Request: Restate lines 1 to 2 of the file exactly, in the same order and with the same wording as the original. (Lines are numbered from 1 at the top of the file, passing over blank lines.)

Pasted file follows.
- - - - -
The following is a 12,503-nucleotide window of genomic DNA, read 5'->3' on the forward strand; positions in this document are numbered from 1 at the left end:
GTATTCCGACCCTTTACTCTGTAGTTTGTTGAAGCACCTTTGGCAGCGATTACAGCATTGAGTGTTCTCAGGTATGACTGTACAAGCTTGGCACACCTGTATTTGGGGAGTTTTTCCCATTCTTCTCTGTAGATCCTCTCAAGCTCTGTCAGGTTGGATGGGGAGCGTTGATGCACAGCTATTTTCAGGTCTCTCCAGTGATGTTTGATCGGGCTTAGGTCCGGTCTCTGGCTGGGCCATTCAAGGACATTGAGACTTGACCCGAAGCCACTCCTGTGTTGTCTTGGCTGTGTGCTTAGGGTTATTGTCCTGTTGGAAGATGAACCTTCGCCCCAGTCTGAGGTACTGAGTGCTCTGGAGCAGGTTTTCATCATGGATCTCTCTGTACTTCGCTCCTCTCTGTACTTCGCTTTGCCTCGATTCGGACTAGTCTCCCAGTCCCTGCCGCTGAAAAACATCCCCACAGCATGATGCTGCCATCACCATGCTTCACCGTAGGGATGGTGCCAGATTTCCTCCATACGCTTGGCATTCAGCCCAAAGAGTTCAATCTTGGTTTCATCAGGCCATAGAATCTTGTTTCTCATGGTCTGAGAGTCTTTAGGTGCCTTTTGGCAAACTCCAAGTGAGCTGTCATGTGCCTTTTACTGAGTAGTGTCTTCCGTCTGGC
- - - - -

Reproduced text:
The following is a 12,503-nucleotide window of genomic DNA, read 5'->3' on the forward strand; positions in this document are numbered from 1 at the left end:
GTATTCCGACCCTTTACTCTGTAGTTTGTTGAAGCACCTTTGGCAGCGATTACAGCATTGAGTGTTCTCAGGTATGACTGTACAAGCTTGGCACACCTGTATTTGGGGAGTTTTTCCCATTCTTCTCTGTAGATCCTCTCAAGCTCTGTCAGGTTGGATGGGGAGCGTTGATGCACAGCTATTTTCAGGTCTCTCCAGTGATGTTTGATCGGGCTTAGGTCCGGTCTCTGGCTGGGCCATTCAAGGACATTGAGACTTGACCCGAAGCCACTCCTGTGTTGTCTTGGCTGTGTGCTTAGGGTTATTGTCCTGTTGGAAGATGAACCTTCGCCCCAGTCTGAGGTACTGAGTGCTCTGGAGCAGGTTTTCATCATGGATCTCTCTGTACTTCGCTCCTCTCTGTACTTCGCTTTGCCTCGATTCGGACTAGTCTCCCAGTCCCTGCCGCTGAAAAACATCCCCACAGCATGATGCTGCCATCACCATGCTTCACCGTAGGGATGGTGCCAGATTTCCTCCATACGCTTGGCATTCAGCCCAAAGAGTTCAATCTTGGTTTCATCAGGCCATAGAATCTTGTTTCTCATGGTCTGAGAGTCTTTAGGTGCCTTTTGGCAAACTCCAAGTGAGCTGTCATGTGCCTTTTACTGAGTAGTGTCTTCCGTCTGGC